In a successful experiment, students control a toy truck with their brain waves sent from a high tech headset.
After a full year of trial and error, $1,500 in unfunded expenses and skeptical parents, one team of College of Engineering and Computer Science students drew the largest crowds at the college’s annual Senior Design Day Showcase. Then came an NPR radio spot, a Fox News TV appearance and more.
“The biggest surprise is all of the media attention,” says Michael Strobridge, ’13, one of two electrical engineering students on the team, along with two computer engineering students.
Why all of the hubbub? It has a lot to do with a red toy monster truck that moves seemingly on its own. “At first we thought we’d put on the headset, and just think ‘go’ to make it move,” laughs Chris Perez, ’13, who was recently hired by Harris Corporation.
It ended up being more complex than that.
“The truck moves through the combined efforts of computer software and hardware components,” says Perez. “They work together to direct a remote control by reading and interpreting EEG waves from the human mind as well as facial expressions.”
A headset on Strobridge picks up concentrated brain waves from 14 sensor pads and sends the signals that move the truck. “When I left blink, the truck goes left; right blink makes it turn right,” says Stobridge. “I activate the part of my brain that senses pain to make the truck go forward, and I concentrate on the part of my brain that interprets language to make the car go backward.”
Strobridge continues, “Early on, I needed help activating the correct parts of my brain.” For example,
to practice firing up the pain sensors, he stomped on a tack. Soon, he learned how to manufacture pain without the tack.
It’s complicated. Its microcontroller, motherboard, circuit board and software are custom-programmed. There were no instructions to follow. “Even our parents were skeptical that this would work,” says Perez.
What’s next? The team says it is feasible to create a mind-controlled wheelchair that works the same way one day. Soon.
Students consider strategic business objectives to solve problems of design, usage and production to protect women’s health.
A disposable urine funnel designed for women won the Center for Entrepreneurial Leadership’s Joust Business Plan Tournament. Winnings included $12,500 and a year as a client of the UCF Business Incubation Program.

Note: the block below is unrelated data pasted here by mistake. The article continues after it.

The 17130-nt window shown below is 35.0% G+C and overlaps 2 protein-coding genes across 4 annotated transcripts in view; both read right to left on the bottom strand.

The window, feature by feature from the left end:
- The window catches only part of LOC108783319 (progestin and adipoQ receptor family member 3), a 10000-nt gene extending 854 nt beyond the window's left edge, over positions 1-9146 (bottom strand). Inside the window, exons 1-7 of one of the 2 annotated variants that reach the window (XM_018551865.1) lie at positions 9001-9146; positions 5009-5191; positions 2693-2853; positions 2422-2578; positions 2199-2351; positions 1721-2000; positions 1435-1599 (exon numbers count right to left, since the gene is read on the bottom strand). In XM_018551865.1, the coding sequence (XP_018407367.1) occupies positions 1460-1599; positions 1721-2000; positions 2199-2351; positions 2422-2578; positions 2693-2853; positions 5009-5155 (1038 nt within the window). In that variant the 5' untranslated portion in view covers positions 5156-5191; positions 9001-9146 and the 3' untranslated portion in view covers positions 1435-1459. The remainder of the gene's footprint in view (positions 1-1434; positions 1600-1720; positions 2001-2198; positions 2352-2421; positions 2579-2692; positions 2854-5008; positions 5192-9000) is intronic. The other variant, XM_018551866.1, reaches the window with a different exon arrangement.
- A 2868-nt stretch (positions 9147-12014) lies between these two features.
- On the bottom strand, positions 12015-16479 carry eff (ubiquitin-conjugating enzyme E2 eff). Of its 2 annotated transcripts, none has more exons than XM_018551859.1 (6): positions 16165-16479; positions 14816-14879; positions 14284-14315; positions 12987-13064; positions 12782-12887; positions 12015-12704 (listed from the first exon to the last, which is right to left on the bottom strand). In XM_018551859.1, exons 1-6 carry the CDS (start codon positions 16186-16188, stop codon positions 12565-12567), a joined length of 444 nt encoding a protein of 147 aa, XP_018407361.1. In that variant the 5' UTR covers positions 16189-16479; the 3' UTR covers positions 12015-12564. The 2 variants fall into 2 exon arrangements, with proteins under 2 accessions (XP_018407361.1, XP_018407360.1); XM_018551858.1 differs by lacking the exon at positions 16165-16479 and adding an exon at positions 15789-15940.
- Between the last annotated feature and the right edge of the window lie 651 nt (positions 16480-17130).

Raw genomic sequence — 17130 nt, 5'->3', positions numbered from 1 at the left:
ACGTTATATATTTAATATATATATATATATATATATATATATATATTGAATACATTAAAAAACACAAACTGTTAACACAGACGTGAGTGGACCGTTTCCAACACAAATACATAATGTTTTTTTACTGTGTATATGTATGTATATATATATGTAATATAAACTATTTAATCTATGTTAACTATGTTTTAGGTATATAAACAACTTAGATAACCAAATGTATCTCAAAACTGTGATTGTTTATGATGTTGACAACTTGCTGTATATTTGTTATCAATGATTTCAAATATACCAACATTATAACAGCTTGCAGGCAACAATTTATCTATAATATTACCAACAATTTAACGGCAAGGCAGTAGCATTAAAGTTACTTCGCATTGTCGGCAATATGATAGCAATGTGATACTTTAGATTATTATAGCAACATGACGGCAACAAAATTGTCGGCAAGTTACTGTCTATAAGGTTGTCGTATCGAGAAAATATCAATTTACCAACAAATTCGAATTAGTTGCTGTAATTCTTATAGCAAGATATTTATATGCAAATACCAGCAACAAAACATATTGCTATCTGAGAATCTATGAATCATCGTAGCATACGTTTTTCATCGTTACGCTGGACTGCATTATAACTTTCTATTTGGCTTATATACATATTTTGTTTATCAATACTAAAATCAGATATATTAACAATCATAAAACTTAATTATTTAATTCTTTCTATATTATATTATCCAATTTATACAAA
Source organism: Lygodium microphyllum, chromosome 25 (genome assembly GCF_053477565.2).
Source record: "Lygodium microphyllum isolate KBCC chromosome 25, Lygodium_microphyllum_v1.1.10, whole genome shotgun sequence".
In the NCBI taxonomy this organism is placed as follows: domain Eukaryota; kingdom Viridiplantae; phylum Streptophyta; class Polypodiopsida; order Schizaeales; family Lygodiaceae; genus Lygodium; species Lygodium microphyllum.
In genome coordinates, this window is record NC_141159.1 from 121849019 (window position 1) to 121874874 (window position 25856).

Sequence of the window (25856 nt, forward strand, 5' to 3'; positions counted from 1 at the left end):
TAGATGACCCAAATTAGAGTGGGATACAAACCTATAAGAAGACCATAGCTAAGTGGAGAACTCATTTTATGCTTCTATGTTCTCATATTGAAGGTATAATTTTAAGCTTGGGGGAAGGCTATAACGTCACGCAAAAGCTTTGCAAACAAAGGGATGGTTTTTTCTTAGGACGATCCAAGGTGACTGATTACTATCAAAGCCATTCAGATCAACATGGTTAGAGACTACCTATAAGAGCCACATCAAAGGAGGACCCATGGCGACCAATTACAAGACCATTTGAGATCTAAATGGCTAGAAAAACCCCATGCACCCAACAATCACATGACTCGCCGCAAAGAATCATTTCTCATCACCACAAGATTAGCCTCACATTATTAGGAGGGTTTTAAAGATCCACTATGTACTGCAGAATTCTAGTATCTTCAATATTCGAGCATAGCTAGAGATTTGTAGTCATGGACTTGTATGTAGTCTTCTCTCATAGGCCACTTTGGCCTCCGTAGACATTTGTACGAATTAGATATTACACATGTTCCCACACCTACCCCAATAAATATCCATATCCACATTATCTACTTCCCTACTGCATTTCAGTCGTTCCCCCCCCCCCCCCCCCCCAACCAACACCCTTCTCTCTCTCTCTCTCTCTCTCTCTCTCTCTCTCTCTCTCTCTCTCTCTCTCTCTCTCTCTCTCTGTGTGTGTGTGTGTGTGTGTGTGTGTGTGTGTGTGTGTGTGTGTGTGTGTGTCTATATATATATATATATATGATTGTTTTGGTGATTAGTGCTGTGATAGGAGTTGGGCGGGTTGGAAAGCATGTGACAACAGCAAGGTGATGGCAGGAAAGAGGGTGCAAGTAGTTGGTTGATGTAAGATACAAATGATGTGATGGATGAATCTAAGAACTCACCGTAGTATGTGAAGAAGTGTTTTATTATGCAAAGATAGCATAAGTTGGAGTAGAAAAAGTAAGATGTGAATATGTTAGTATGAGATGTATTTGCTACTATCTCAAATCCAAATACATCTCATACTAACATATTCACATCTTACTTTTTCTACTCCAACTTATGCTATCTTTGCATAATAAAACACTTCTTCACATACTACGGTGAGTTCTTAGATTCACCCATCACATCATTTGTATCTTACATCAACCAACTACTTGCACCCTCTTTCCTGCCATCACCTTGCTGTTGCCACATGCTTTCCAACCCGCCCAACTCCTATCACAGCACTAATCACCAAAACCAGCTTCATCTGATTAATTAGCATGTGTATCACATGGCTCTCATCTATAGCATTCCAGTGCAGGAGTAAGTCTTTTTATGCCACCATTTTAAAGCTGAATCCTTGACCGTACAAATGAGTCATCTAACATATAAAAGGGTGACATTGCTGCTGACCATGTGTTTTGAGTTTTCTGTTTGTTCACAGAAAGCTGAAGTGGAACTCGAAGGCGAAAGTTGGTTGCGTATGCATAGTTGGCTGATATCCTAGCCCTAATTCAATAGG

“Winning the Joust is undoubtedly one of our greatest accomplishments,” says Taylor Cheeley, chief operations officer. “It validates that the Smartway Cup is a revolutionary product with serious market potential.”
The Smartway Cup enables women to stand while urinating, eliminating unnecessary contact with contaminated surfaces. To date, approximately 5,000 pieces have been sold.
Unsanitary public restrooms expose women to more than 1,800 types of dangerous bacteria, parasites and viruses; studies have shown that female restrooms are seven times more contaminated with harmful pathogens than male restrooms.
Company CEO August Reign says, “Female urine funnels are making such a global impact that universities, airports and restaurants in Europe, Asia and Africa are beginning to accommodate women by installing urinals.”
“We started right here on UCF’s campus, selling our products near portable toilets during home football games,” says Nicole Enterlein, Smartway’s marketing director.
“Knight Aide Pharmacy and Convenience Store was the first place to give us a real opportunity.”
“Currently, we’re working with Steven Felkowitz, ’79, this year’s Joust sponsor, to establish our first major contracts,” says Cheeley. “We anticipate statewide deals with Walgreens and CVS by 2014.”
UCF recently launched an innovative program to connect students with discipline-specific writing experts.
“Trained writing consultants, known as embedded tutors, were first utilized in the chemistry lab in Spring 2013,” says Erin Saitta, Ph.D., ’06, assistant director, Faculty Center for Teaching and Learning.
Embedded tutors help students develop critical thinking skills, learn problem-solving techniques and master deductive reasoning.
“Being able to work as a disciplinary tutor in the chemistry lab gave me hands-on experience in my field,” says Adam Benzekri, a biomedical sciences and psychology senior.
“This experience allowed me to discover that I want to be a professor and help influence how fields of science are taught and perceived in terms of writing.”
Students learn to write everything from scientific research papers to communications for nonscientific audiences. They also learn about a variety of topics, from writing ethics to correct verb tense to literature citations, symbols and abbreviations.
“These tutors have undergone training to assist students with general writing techniques as well as writing specifically for chemistry,” says Saitta. “Working together, the Writing Across the Curriculum Program and the University Writing Center identify, train and guide these tutors.”